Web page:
A new asthma drug that could revolutionise the treatment of the 500,000 Britons with moderate or severe versions of the condition and reduce the number of deaths from has been hailed as a “gamechanger”.
Asthma treatment has barely changed over 20 years, with those who cannot easily control their condition relying on inhalers or using steroids which carry a high risk of weight gain, diabetes, osteoporosis and high blood pressure.
But the development of the drug, called Fevipiprant, opens up the possibility that the 250,000 people with this more severe form of the disease could now take a pill twice a day instead of relying on those methods. It could also benefit at least another 250,000 people who have the more moderate form of the disease.
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The expert in severe breathing conditions who oversaw the latest trial of the drug said its potential effectiveness was so great that it could halve both patients’ risk of suffering an asthma attack and being admitted to hospital.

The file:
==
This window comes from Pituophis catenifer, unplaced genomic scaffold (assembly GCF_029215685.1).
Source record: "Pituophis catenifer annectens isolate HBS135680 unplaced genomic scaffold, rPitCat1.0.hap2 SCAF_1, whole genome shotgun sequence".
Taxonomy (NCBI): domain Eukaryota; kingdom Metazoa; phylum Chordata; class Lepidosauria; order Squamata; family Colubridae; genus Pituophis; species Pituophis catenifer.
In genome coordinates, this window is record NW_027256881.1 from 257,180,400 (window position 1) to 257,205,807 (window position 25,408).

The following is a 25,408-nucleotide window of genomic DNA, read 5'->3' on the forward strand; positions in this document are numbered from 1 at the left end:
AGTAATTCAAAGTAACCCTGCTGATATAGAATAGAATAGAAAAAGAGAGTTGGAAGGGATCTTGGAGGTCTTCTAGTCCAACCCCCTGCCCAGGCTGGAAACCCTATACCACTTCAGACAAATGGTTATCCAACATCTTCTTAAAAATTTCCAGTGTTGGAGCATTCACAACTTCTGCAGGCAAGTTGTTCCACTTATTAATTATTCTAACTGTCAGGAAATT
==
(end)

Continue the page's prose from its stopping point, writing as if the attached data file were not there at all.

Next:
The clinical trial of Fevipiprant, conducted by experts at Leicester University, found that it led to a big drop in the the symptoms of asthma, improved sufferers’ lung function, reduced inflammation of the lungs and also helped to repair the lining of patients’ airways.
“This new drug could be a gamechanger for future treatment of asthma”, said Chris Brightling, the senior research fellow and clinical professor in respiratory medicine at Leicester University who led the research study. “I’m really excited by this because this is the first treatment that I’m aware of that has been able to show effects across the board.
“I’m excited by how effective it’s likely to be and also about its potential to reduce the need for patients to take oral steroids. Those people would be able to stop taking those drugs, which would make a huge difference to them.”
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